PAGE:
Tapco Intrafuse T6 Rubber Butt-Pad Review

The Tapco T6 Butt-Pad attaches to the butt of most M4s with adjustable stocks, compatible with both airsoft rifles and real ones.

The T6 Butt-Pad pops right onto most M4 style rifles with adjustable/collapsible stocks without any glue, tape, or any other bonding agent. It also pops right back off very easily if you pull on it, but it’s still snug enough that it won’t fall off in the middle of shooting. To give you an example of what type of stock works best, the T6 fits perfectly onto my personal JG M4 2010 Upgraded Version as well as the Crosman Stinger R34 airsoft rifles.

The T6 definitely helps the butt of your gun to stay up on your shoulder, especially if you’re wearing a backpack or a vest where there’s a strap right where the stock rests. It also takes off some of the impact that your shoulder gets from recoil on real guns.

The T6 also adds a full inch the the length of your gun, which can be both good and bad. If you have longer arms, you might benefit from the extra length. But if you already have your stock at a perfect length, the extension might make your rifle feel awkward. Although, truthfully, an extra inch doesn’t make that big of a difference on my personal airsoft rifles, and, besides, the T6 only fits onto adjustable stocks like I’ve mentioned, so you should be able to just adjust your stock an inch inward if you really don’t like the extra length.

It’s also extremely durable. It’s made fully of rubber, and can hold up to just about any climate or terrain you can throw at it.

In a wrap, the Tapco T6 Butt-Pad is a durable and cheap attachment for any M4. It works with both airsoft and real firearms and keeps your rifle up on your shoulder. The only down-side is the extra length, which isn’t even that big of a deal.

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JG M4 S-System Airsoft Gun Review (2010 Version)

The JG M4 airsoft rifle is one of the most popular airsoft AEGs on the market. It’s battery powered and has full and semi-automatic firing modes. It’s also almost completely metal making it feel sturdy and durable.

One of the first things you notice about the JG M4 is the Weaver rails. As you can see in the picture above, there’s a rail that runs along the whole top of the gun as well as one on the bottom. It also comes with two smaller rails that are meant for the sling mount, but you can place on either side of the hand guard and use for mounting accessories. The iron sights are also folding, so that you can have a unobstructed view of a scope or sight. It comes, like I mentioned, with sling mounts, too, that you can install and uninstall with a couple screws. And being built around the M4 design makes it compatible with most M16/M4 airsoft magazines and accessories.

You can also upgrade it internally. It comes with instructions on how to disassemble it so that you can easily upgrade springs, gears, etc.

The JG M4 shoots .20 gram BB’s at a blistering 420 Feet Per Second (542 FPS with .12 grams). That’s about as high as you can get from a AEG without modifying it. From 50 feet away you can shoot right through a Crosman Gel-Target. This makes target shooting a lot of fun, but it might hurt a little too much for a friendly backyard skirmish. Plus, most airsoft fields won’t allow guns over 400 FPS.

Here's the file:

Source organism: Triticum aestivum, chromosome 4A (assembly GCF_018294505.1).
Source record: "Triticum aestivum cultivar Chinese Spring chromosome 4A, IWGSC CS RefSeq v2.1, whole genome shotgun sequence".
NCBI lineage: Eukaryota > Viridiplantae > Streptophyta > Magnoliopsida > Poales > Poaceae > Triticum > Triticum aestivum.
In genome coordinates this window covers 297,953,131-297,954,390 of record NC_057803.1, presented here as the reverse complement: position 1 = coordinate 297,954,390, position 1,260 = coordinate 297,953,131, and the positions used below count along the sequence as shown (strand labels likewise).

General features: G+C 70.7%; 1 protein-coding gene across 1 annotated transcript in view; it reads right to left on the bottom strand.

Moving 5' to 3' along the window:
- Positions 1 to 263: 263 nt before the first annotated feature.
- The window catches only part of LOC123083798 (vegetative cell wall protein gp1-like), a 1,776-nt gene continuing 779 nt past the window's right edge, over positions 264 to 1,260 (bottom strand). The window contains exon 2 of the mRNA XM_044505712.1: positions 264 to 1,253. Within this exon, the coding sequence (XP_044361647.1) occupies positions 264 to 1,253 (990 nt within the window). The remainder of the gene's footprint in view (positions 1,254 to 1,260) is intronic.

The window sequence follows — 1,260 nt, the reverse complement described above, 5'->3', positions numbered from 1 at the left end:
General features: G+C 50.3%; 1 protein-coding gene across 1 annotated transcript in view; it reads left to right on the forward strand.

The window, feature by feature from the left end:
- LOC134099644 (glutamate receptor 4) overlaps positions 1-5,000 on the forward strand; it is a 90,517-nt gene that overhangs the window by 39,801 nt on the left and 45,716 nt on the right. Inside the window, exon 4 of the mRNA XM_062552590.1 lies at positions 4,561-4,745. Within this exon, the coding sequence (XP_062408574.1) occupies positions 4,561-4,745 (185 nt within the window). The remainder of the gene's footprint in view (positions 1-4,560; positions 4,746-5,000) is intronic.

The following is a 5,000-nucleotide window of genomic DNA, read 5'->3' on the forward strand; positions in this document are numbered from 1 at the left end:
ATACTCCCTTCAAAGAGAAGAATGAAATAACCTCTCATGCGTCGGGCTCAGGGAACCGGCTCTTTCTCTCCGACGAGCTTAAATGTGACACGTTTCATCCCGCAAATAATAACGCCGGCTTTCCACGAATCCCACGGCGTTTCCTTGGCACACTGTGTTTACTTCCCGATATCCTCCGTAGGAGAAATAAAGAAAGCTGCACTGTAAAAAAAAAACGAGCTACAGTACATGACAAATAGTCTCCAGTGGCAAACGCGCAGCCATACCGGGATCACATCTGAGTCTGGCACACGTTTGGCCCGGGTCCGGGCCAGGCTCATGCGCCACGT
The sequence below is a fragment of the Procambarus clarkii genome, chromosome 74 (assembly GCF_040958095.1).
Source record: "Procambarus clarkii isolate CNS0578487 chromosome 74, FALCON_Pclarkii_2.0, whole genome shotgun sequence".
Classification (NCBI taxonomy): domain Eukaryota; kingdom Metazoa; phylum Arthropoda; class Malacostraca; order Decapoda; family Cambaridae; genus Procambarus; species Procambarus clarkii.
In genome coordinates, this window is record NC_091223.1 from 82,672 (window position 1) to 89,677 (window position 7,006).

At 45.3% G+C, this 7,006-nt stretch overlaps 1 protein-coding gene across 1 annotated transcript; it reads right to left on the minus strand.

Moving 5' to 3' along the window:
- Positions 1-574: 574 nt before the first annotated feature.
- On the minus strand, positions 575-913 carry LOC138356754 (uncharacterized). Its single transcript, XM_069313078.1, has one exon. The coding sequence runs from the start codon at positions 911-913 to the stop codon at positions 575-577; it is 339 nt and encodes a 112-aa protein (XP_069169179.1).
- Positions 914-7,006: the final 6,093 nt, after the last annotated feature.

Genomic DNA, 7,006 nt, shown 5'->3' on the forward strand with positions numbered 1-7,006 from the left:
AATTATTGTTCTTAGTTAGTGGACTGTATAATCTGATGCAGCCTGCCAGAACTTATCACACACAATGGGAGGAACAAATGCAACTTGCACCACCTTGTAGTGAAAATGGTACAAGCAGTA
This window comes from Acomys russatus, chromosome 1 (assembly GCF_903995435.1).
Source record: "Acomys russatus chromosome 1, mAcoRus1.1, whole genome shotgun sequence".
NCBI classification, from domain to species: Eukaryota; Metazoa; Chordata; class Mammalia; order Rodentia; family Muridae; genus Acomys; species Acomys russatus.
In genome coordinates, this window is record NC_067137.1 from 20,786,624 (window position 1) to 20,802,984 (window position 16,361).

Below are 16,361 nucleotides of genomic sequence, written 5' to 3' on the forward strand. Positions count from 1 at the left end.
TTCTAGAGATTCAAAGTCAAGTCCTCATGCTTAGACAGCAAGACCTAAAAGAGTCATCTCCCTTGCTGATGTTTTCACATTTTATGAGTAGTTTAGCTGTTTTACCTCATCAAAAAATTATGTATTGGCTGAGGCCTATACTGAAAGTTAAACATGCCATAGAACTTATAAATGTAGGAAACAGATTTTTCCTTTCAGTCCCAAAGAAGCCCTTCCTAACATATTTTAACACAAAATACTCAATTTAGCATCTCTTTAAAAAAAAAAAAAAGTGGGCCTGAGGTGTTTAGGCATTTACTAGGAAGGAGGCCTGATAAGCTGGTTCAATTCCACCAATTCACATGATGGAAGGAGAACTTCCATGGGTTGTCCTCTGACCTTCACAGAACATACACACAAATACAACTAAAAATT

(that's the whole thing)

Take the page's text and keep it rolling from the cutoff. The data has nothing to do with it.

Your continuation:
The accuracy is also very good. Right out of the box you can easily hit a person-sized target from over 90 feet away. You can also adjust the front sight, back sight, and the hop-up to make it even more accurate.

There are a lot of moving parts on the JG M4 which adds to the realism. When you pull back the charging handle a dirt-flap springs open and reveals a wheel to adjust the hop-up. And there’s also a “front aim assist” button on the right side of the gun that you can press in. On a real gun this would help unjam bullets,  but, on this airsoft version, it doesn’t do anything and is just for decoration.

The battery is really the only big problem with the gun. It’s 8.4v 1100mAh and takes about 4 hours to charge. But the main problem is getting the battery into the gun. The battery compartment is inside the hand guard where the Weaver rails are. To get to it, you turn two screws and the the lower half of the hand guard will fall open. But there’s only a little bit of space for the battery to fit into, and when you start to close the hand guard back up, the wires connecting the battery to the gun get caught in between the lower and upper half of the hand guard, making it impossible to close. It almost takes two people to keep the wires out of the way while trying to keep the battery from falling out.

But even when you do get the battery in, it drains very quickly. Within three or four magazines, you need to recharge again.

The magazines themselves are basically just like any other AEG magazine. You pour the BB’s into the top of the magazine and then wind a wheel on the very bottom to get the BB’s to feed into the gun. Although, they only hold 300 rounds, which isn’t a lot when you’re shooting on the fully-automatic setting. But, like I said before, the JG M4 is compatible with most M16/M4 magazines, so you can buy spares.

The last thing worth noting is the Rate of Fire. On the fully-automatic setting it honestly doesn’t shoot that fast (maybe about 500-600 RPM on a good day). It doesn’t shoot slow by any standard, but my $99 Crosman Pulse R76 out shoots it considerably.

Overall, the JG M4 S-System airsoft rifle is pretty nice AEG, with one of the highest velocities that you can get. It’s fully customizable with tons of Weaver rails, as well as upgradable internally. The ROF is fairly low, but the accuracy, velocity, and durable metal build more than make up for it.

Specs:
Feet Per Second: 420 with .20 gram BB’s (542 with .12 gram)
Accuracy: Great
Power: Battery
Caliber: 6mm
Recommended BB Weight: .20 grams
Magazine Capacity: 300 BBs
Manufacture: Jing Gong